Home » Noteworthy » City Hall, Fort Lauderdale Beach Street Spaces Transformed Into Public Parks For PARK(ing) Day

Noteworthy

City Hall, Fort Lauderdale Beach Street Spaces Transformed Into Public Parks For PARK(ing) Day

A parking spot directly outside of city hall took on a new look Friday.

The metered parking space was repurposed for Fort Lauderdale’s third annual PARK(ing) Day—a global event that transforms parking spaces into public parks where locals can gather.

The Transportation and Mobility Department was giving away cotton candy, popcorn and goodie bags filled with sunglasses and handheld fans. Passersby enjoyed rounds of jenga, ladder golf and a raffle to win a free parking pass.

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The city also held a second PARK(ing) Day event on Fort Lauderdale Beach, where residents enjoyed free snow cones and life-sized tic-tac-toe.

“With our two locations we tried to create a park-like environment where folks can come out and enjoy," said Frank G. Castro, parking services manager for the Transportation and Mobility Department. "We’re trying to make it fun and inviting and get folks out here to interact with parking and understand what parking is all about in the city of Fort Lauderdale."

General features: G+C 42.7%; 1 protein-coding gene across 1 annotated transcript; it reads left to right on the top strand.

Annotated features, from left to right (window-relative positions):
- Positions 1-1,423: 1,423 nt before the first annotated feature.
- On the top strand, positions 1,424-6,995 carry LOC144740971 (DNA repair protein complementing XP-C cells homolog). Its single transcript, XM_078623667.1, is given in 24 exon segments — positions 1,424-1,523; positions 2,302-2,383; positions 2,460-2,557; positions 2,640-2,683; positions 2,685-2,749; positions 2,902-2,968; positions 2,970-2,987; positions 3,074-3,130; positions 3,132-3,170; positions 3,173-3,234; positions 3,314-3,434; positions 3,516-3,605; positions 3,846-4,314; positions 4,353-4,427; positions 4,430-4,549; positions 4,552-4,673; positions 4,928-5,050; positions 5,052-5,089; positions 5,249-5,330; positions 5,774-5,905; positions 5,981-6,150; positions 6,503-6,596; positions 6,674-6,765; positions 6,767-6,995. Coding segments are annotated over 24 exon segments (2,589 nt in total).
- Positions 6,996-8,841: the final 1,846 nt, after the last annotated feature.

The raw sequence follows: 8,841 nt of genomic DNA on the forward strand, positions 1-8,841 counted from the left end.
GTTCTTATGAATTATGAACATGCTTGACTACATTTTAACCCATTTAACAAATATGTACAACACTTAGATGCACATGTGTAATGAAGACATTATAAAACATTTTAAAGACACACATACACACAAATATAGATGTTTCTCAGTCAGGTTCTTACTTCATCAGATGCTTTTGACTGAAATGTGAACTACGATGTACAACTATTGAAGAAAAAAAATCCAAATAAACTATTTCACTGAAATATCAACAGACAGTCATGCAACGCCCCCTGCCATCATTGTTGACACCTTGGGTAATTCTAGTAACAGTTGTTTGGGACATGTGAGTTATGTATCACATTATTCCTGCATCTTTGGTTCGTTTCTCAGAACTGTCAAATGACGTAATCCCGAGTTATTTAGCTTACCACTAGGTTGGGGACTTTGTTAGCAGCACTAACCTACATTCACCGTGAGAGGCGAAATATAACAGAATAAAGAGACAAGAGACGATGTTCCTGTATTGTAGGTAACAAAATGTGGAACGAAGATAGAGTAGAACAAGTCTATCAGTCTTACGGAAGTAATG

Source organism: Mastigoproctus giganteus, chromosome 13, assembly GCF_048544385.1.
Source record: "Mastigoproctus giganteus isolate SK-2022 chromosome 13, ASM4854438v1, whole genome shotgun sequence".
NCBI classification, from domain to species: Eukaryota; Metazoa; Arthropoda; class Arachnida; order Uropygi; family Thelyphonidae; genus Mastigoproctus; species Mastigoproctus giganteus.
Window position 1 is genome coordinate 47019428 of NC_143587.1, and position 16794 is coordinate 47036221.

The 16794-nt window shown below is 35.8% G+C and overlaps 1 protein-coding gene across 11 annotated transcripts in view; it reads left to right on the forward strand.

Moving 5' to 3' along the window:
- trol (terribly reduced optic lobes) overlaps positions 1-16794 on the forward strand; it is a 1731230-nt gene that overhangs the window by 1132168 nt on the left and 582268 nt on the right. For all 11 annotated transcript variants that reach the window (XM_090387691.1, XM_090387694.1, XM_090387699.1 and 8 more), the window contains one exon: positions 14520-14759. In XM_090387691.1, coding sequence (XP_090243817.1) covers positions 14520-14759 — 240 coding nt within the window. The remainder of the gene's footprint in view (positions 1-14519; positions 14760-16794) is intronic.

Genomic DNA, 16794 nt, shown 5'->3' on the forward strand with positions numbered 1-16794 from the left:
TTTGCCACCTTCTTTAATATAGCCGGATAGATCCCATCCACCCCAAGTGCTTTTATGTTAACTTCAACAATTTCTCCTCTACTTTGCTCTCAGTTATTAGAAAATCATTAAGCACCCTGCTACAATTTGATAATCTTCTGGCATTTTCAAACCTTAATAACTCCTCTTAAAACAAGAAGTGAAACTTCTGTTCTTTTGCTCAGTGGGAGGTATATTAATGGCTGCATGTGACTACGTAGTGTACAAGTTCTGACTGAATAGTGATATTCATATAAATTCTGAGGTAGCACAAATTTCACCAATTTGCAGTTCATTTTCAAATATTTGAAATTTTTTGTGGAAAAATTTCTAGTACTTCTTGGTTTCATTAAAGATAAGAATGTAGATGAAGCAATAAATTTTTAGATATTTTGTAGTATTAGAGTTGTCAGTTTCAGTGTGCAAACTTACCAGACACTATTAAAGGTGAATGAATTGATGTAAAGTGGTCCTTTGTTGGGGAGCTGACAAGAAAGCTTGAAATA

This year’s PARK(ing) Day also strived to shed light upon the city’s “walkability.”

“We’re trying to promote [a] multimodal [city]. So, we’re looking at all aspects, cycling, pedestrians and how they interact with vehicles and how to create that safe pedestrian walk way and paths throughout the city,” he said. 

The parklet movement began in 2005, when a San Francisco art and design studio converted a single parking space into a public park. The goal was to draw attention to the need for more open public spaces and create a dialogue over how public spaces are allocated. 

Not too long after photos of the parking spot surfaced on the Internet, they went viral. The single parking spot movement eventually turned global with annual events occurring on the third Friday of September. 

Cities all across the country, including local communities such as Hollywood and Miami, joined Fort Lauderdale in celebrating this week. Organizers are hoping to expand the concept in coming years. 

"We’re looking to grow this and make this event a little bigger than what we have right now," Castro said. "We’re looking to the neighborhood and businesses to participate and maybe even create a map that will tell people where the best parklets are."

(Lead photo via Facebook/City of Fort Lauderdale - City News. Photos from city hall by Alyse Mier)